So by getting access to this one individual's email account and doing this whaling attack, right, they had the phone number, they did the SIM swap, all that, they were able to access the keys to the kingdom, everything in the organization.
They hijacked the cryptocurrency accounts, sent that money off, never to be seen again. They even went so far well, of course, they access a dropbox all the investor files, all that stuff, and even went so far as to hijack the domain name, send it to a registrar overseas, and demand a ransom.
Now, when that happens, of course, it renders the company inoperable because nobody can email them, right? That's the domain names critical for their email, for the website, of course. And so as an investment firm, you can imagine what your investors are thinking when you're inaccessible, when you just fall off the map completely.
So that's a huge black eye in a very trust driven world. That can be tremendously painful for a firm to go through dollars. So a lot of things happened there, but all as a result of the access to one, the leader's account, the person who founded the organization that was used to set up everything else.
So with that, what do you guys think? Could happen differently. How could that be prevented? Don't use two factor. Well with your phone, right? Use an app. Don't use it with your don't get the authenticator apps.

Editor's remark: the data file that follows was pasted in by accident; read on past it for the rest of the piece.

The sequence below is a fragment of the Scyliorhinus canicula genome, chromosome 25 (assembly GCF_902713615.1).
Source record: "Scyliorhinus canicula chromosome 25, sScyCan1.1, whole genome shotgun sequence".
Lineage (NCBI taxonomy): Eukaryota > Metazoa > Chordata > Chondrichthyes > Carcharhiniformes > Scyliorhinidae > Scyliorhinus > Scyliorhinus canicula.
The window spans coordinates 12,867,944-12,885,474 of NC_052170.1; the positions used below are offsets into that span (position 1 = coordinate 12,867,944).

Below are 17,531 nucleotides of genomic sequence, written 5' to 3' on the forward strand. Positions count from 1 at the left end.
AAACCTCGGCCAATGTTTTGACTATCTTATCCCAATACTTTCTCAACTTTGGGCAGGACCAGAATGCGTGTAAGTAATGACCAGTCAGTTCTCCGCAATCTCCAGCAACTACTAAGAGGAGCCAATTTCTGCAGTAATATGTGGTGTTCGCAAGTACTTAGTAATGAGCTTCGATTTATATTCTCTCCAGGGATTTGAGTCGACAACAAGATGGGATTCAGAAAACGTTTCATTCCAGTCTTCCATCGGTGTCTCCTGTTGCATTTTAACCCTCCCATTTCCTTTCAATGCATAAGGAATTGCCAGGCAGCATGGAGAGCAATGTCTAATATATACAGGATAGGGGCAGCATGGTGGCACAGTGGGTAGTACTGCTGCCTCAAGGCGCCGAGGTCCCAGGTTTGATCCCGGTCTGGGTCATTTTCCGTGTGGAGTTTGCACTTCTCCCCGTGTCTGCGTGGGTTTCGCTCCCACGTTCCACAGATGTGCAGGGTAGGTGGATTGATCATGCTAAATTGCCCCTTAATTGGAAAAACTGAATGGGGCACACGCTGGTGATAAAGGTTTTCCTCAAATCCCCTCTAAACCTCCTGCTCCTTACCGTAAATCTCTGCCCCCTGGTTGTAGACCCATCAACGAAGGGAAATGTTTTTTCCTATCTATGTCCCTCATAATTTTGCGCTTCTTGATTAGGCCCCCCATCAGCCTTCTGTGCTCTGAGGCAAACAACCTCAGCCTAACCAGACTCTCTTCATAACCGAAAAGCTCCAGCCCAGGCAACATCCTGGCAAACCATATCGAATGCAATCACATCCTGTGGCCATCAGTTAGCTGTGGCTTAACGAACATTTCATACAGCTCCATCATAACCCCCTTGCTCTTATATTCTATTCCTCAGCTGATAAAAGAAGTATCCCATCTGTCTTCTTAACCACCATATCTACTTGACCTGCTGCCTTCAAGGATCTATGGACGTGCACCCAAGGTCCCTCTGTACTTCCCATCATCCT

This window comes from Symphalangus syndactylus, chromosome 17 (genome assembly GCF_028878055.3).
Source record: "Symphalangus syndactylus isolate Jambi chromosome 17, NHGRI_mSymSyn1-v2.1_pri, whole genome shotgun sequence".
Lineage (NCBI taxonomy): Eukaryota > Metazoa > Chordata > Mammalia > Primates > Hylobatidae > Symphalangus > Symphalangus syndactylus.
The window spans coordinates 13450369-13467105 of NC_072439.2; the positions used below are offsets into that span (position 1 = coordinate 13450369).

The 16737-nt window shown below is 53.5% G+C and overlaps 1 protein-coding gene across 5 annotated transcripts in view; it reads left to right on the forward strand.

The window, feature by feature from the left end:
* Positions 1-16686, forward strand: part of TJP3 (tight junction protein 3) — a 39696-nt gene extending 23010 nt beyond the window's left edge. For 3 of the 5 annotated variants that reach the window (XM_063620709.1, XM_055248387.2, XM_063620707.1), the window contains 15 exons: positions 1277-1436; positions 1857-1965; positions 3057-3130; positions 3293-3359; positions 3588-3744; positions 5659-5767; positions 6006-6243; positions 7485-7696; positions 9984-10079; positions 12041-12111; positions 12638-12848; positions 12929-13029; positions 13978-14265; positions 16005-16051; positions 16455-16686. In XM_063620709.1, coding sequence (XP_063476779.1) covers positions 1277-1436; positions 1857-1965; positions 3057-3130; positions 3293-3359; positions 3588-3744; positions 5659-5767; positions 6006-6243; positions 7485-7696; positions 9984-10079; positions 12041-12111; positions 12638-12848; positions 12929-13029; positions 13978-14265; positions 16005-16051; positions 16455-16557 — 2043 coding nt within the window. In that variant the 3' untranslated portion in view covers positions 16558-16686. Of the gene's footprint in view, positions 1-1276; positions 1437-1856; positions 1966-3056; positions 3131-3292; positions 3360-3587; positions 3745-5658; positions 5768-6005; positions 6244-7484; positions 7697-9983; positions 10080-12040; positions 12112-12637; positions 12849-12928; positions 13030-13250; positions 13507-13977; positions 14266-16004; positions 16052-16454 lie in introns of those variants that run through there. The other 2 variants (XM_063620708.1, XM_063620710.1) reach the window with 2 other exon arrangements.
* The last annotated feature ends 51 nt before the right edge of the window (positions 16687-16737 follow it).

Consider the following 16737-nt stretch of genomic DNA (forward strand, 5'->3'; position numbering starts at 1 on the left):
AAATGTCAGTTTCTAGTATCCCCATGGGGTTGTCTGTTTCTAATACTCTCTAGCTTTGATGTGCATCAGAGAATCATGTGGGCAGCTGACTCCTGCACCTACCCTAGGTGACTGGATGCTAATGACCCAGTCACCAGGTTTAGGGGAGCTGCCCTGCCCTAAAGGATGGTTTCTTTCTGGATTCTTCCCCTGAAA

Yeah, absolutely. And Laura's frozen up on us. I think he's out in the four. Maybe he's back. I just saw. I think I'm back in my multiverse solar flares solar activity starlink. I love it. Except when there's solar activity, it looks like indoor.
Is that where you're at? I am on the planet indoor. The ewoks were making me some bacon breakfast, which is odd for yeah, no, that was a good story, Zach, before I froze. I kind of know where we were going with that, but I think Mike said it all.
Use one time pin. I think one of the biggest mistakes that leaders make is that multifactor in the form of SMS codes is secure. And I think SIM swapping vulnerability proves otherwise, right? At least with a pin factor like Google Authenticator or Symantec VIP, or the millions that are out there, they have to have physical access of your phone, which means they have to come to your house and kick your butt and kick your phone from you and then get you giving them the pin to log.